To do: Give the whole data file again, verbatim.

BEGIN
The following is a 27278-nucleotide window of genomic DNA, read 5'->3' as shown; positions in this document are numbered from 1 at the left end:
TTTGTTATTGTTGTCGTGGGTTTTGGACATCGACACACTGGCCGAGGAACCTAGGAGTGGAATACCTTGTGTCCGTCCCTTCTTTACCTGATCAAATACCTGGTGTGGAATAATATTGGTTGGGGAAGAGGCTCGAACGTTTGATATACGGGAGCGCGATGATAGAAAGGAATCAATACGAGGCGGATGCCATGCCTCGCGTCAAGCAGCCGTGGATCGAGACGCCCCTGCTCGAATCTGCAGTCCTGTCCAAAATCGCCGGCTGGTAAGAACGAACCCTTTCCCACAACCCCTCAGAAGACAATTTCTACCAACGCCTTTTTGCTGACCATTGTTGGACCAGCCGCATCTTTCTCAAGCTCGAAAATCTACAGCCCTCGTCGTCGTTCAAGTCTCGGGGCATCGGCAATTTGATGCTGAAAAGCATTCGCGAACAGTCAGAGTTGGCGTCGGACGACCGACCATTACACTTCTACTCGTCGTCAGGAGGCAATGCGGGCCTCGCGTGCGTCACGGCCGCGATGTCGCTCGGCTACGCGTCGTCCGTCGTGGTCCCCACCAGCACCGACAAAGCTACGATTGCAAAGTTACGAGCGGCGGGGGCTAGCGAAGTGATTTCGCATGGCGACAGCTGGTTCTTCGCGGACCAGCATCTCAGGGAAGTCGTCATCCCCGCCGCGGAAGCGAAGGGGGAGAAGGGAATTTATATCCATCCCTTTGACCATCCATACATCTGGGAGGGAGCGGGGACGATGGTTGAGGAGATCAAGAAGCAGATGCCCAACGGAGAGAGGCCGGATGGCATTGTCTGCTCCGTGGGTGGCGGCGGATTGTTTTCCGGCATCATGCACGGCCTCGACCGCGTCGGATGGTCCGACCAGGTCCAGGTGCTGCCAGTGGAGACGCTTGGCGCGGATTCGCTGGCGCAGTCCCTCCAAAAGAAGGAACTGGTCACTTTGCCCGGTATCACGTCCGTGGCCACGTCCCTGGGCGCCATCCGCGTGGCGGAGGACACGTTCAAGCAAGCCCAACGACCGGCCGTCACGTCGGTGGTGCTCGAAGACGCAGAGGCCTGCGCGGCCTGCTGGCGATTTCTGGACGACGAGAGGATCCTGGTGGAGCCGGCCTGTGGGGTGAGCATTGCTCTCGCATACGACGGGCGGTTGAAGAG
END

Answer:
The following is a 27278-nucleotide window of genomic DNA, read 5'->3' as shown; positions in this document are numbered from 1 at the left end:
TTTGTTATTGTTGTCGTGGGTTTTGGACATCGACACACTGGCCGAGGAACCTAGGAGTGGAATACCTTGTGTCCGTCCCTTCTTTACCTGATCAAATACCTGGTGTGGAATAATATTGGTTGGGGAAGAGGCTCGAACGTTTGATATACGGGAGCGCGATGATAGAAAGGAATCAATACGAGGCGGATGCCATGCCTCGCGTCAAGCAGCCGTGGATCGAGACGCCCCTGCTCGAATCTGCAGTCCTGTCCAAAATCGCCGGCTGGTAAGAACGAACCCTTTCCCACAACCCCTCAGAAGACAATTTCTACCAACGCCTTTTTGCTGACCATTGTTGGACCAGCCGCATCTTTCTCAAGCTCGAAAATCTACAGCCCTCGTCGTCGTTCAAGTCTCGGGGCATCGGCAATTTGATGCTGAAAAGCATTCGCGAACAGTCAGAGTTGGCGTCGGACGACCGACCATTACACTTCTACTCGTCGTCAGGAGGCAATGCGGGCCTCGCGTGCGTCACGGCCGCGATGTCGCTCGGCTACGCGTCGTCCGTCGTGGTCCCCACCAGCACCGACAAAGCTACGATTGCAAAGTTACGAGCGGCGGGGGCTAGCGAAGTGATTTCGCATGGCGACAGCTGGTTCTTCGCGGACCAGCATCTCAGGGAAGTCGTCATCCCCGCCGCGGAAGCGAAGGGGGAGAAGGGAATTTATATCCATCCCTTTGACCATCCATACATCTGGGAGGGAGCGGGGACGATGGTTGAGGAGATCAAGAAGCAGATGCCCAACGGAGAGAGGCCGGATGGCATTGTCTGCTCCGTGGGTGGCGGCGGATTGTTTTCCGGCATCATGCACGGCCTCGACCGCGTCGGATGGTCCGACCAGGTCCAGGTGCTGCCAGTGGAGACGCTTGGCGCGGATTCGCTGGCGCAGTCCCTCCAAAAGAAGGAACTGGTCACTTTGCCCGGTATCACGTCCGTGGCCACGTCCCTGGGCGCCATCCGCGTGGCGGAGGACACGTTCAAGCAAGCCCAACGACCGGCCGTCACGTCGGTGGTGCTCGAAGACGCAGAGGCCTGCGCGGCCTGCTGGCGATTTCTGGACGACGAGAGGATCCTGGTGGAGCCGGCCTGTGGGGTGAGCATTGCTCTCGCATACGACGGGCGGTTGAAGAG